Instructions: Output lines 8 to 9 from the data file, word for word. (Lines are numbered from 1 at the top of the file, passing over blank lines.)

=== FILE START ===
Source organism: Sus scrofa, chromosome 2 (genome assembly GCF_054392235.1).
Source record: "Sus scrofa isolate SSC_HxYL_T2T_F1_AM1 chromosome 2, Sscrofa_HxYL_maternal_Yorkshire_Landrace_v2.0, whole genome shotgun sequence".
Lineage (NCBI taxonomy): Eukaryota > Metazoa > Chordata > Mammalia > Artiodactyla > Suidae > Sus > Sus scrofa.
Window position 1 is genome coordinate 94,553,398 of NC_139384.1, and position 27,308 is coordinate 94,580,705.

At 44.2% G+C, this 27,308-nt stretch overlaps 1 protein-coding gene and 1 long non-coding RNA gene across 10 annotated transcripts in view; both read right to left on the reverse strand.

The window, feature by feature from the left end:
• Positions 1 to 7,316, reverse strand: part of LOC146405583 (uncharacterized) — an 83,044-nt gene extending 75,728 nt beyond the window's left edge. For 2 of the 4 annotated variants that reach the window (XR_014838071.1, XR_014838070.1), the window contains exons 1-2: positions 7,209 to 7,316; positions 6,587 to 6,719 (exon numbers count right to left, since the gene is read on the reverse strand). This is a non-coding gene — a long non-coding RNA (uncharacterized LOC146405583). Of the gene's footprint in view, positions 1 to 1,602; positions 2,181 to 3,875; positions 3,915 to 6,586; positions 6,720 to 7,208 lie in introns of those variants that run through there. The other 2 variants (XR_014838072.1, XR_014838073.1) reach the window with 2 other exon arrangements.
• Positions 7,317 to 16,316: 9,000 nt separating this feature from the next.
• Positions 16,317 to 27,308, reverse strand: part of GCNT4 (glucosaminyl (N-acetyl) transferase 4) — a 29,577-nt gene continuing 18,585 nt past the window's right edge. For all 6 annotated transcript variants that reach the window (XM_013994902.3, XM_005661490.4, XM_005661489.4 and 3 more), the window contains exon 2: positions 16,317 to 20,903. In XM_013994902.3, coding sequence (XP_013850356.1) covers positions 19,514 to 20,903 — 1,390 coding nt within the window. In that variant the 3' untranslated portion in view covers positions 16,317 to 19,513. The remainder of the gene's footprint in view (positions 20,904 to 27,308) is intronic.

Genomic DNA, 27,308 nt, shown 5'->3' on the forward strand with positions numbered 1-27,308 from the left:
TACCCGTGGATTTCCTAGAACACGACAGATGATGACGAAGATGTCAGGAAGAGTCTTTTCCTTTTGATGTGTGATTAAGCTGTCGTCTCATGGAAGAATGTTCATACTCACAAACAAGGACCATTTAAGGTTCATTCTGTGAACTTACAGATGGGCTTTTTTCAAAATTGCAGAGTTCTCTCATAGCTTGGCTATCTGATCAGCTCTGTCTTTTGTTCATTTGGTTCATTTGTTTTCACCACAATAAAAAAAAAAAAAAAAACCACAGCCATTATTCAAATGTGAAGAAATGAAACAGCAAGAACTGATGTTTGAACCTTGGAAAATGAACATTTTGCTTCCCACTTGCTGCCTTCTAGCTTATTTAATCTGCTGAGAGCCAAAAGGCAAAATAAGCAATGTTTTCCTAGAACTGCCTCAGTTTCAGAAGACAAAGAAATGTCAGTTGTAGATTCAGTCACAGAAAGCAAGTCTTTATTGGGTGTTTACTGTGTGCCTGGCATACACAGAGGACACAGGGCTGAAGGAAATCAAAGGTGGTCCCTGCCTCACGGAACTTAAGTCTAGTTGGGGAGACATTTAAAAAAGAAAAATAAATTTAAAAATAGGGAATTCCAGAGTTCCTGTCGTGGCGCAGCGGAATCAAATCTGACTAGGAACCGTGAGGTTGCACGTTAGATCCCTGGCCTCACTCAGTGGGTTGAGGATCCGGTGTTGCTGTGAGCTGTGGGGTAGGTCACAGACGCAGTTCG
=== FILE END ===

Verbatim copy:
• Positions 7,317 to 16,316: 9,000 nt separating this feature from the next.
• Positions 16,317 to 27,308, reverse strand: part of GCNT4 (glucosaminyl (N-acetyl) transferase 4) — a 29,577-nt gene continuing 18,585 nt past the window's right edge. For all 6 annotated transcript variants that reach the window (XM_013994902.3, XM_005661490.4, XM_005661489.4 and 3 more), the window contains exon 2: positions 16,317 to 20,903. In XM_013994902.3, coding sequence (XP_013850356.1) covers positions 19,514 to 20,903 — 1,390 coding nt within the window. In that variant the 3' untranslated portion in view covers positions 16,317 to 19,513. The remainder of the gene's footprint in view (positions 20,904 to 27,308) is intronic.